Pfizer Inc. (NYSE:PFE) has a tax inversion pill that will pump huge benefits out of the $106 billion mega-merger it is angling for with AstraZeneca PLC (LSE: AZN).
The company’s executives have publicly talked up the potential benefits of the merger, including more than $1 billion in tax savings per year.
As things stand now, AstraZeneca has once again refused the sweetened $106 billion offer made by Pfizer. But if they were to accept it, Pfizer would then be able to shift its corporate headquarters from New York City to Europe.
It’s a nice twofer that gives Pfizer the advantage of the enhanced European reach while at the same time giving it a readymade tax inversion strategy to hightail it out of Uncle Sam’s tax reach.
Pfizer, one of the world’s largest pharmaceutical companies, has been headquartered in NYC since it was founded in 1849 in Brooklyn.
A relocation of the company’s headquarters to Europe would result in the loss of billions of dollars in local, state and federal tax revenues.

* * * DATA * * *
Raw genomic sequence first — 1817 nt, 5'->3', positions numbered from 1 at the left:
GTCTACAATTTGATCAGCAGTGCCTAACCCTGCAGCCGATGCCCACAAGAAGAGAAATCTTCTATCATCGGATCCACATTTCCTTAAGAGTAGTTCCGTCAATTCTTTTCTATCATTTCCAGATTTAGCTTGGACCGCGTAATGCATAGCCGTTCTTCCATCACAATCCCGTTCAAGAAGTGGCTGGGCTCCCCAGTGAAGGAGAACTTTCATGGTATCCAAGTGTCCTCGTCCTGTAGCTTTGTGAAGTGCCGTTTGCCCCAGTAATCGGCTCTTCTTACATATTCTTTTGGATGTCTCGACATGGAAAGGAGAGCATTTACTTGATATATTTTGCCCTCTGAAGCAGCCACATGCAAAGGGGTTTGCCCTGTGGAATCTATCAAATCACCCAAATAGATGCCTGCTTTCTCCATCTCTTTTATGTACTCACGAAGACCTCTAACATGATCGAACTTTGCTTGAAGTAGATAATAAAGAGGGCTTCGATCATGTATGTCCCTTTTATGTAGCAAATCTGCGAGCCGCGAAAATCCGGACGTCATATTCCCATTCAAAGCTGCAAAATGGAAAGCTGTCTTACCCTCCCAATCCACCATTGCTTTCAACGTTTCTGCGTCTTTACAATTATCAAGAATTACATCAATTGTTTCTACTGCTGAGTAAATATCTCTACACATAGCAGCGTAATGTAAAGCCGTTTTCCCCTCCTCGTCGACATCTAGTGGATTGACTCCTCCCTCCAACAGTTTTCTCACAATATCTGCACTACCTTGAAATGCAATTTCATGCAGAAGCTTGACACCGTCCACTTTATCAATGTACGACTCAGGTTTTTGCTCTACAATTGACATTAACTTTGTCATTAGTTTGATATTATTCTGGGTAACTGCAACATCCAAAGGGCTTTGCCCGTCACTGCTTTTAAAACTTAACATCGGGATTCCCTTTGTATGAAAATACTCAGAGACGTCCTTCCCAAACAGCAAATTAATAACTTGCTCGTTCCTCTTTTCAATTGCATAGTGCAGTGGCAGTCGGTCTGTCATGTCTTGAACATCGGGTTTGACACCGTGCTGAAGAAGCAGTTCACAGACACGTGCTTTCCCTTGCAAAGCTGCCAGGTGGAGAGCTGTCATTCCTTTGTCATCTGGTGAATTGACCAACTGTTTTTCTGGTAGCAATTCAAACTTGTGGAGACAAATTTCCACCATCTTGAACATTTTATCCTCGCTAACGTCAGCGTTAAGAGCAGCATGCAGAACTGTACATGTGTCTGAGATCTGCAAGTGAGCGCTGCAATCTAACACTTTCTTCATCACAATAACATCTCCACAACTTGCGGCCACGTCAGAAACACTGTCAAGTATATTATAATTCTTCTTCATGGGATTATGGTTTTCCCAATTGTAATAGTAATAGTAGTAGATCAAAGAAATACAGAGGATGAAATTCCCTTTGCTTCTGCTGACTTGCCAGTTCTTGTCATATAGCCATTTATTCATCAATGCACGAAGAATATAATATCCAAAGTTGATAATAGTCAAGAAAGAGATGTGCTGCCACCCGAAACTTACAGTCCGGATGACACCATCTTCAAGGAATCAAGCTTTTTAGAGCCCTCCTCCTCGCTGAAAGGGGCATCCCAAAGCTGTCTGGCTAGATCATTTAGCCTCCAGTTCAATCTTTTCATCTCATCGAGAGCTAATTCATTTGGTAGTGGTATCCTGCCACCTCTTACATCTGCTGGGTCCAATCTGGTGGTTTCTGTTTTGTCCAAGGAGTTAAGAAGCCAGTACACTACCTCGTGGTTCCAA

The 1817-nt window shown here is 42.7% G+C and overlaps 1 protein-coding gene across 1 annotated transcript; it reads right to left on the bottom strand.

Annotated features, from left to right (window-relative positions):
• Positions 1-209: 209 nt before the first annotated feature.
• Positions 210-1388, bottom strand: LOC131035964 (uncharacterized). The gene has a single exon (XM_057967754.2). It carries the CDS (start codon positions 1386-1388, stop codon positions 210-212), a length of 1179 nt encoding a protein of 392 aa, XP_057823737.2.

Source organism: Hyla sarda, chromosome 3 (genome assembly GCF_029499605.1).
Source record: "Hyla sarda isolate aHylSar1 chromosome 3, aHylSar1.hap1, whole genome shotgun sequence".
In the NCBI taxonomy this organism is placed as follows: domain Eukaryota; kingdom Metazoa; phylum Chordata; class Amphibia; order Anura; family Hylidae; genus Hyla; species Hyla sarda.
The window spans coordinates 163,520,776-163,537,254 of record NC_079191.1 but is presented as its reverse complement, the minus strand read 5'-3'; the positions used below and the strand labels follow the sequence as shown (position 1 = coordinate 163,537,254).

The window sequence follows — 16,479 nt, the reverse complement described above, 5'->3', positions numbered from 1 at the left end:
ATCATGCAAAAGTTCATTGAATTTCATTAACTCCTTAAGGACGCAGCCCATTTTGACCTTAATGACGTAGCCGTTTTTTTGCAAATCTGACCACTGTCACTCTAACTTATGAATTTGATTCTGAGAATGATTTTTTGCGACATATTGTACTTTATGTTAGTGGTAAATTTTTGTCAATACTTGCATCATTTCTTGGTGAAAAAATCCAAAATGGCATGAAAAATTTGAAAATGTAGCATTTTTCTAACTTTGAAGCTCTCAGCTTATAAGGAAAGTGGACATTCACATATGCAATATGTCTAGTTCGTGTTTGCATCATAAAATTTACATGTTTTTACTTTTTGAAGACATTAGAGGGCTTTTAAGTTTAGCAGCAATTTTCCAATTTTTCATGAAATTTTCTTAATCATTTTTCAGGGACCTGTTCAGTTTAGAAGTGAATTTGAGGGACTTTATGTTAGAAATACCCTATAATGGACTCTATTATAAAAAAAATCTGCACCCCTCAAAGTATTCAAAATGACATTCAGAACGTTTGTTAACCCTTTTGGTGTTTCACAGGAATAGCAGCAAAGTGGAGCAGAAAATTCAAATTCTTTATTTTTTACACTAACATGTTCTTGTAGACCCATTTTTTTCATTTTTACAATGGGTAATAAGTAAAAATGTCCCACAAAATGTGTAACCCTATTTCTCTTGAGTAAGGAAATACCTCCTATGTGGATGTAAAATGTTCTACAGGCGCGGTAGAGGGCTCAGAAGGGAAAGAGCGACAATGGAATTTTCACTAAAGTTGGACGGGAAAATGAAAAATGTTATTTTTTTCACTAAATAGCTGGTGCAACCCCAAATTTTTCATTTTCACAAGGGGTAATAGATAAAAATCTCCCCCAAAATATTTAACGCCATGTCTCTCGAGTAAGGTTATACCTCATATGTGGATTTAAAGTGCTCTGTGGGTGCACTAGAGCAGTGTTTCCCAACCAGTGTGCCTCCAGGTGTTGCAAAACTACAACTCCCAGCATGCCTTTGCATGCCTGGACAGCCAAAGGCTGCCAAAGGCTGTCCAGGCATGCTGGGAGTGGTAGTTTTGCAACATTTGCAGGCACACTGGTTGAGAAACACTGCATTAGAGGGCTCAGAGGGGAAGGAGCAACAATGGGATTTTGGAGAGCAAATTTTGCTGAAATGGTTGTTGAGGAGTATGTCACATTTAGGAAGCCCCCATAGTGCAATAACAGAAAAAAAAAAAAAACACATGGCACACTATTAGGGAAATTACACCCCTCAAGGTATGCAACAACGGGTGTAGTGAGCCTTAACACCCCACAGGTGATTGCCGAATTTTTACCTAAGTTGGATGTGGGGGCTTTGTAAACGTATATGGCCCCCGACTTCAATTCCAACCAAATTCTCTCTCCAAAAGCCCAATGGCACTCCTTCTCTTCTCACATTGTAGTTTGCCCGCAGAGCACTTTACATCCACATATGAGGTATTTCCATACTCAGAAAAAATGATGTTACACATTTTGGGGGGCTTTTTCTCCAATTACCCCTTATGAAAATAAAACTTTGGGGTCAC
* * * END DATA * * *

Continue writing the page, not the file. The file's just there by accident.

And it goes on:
Not to mention the loss of jobs and other spending that would follow the company’s headquarters across the Atlantic.
Note that an inversion doesn’t necessarily mean the company would move its operational headquarters. That would still be in NYC, but the official headquarters would be in Europe.
This would allow the company to bring in vast cash hoards that are currently being kept outside the U.S. in order to avoid the hefty tax bill it would attract. Pfizer currently keeps more than 70 percent of its cash reserves out of the U.S. to avoid being taxed on it as income.
In a conference call with investors, Pfizer CFO Frank D’Amelio said that if the holding company which would be the parent of Pfizer and AstraZeneca was located in the U.K., it would lower the company’s effective tax rate going forward.
Pfizer currently pays an effective tax rate of27.4 percent, while AstraZeneca’s effective tax rate is much lower at 21.3 percent. It is estimated that a single percentage point drop in Pfizer’s effective tax rate would mean annual tax savings of up to $200 million.
The U.K. additionally offers more tax benefits, including R&D tax credits and a lower tax rate on income from patents.
Be that as it may, any move by Pfizer to retain operational headquarters in NYC while avoiding paying corporate income tax would be seen by lawmakers and the powers-that-be in Albany and Washington D.C. as anotherinversion tax law fail. It would make federal approval for the merger more difficult, if not impossible.
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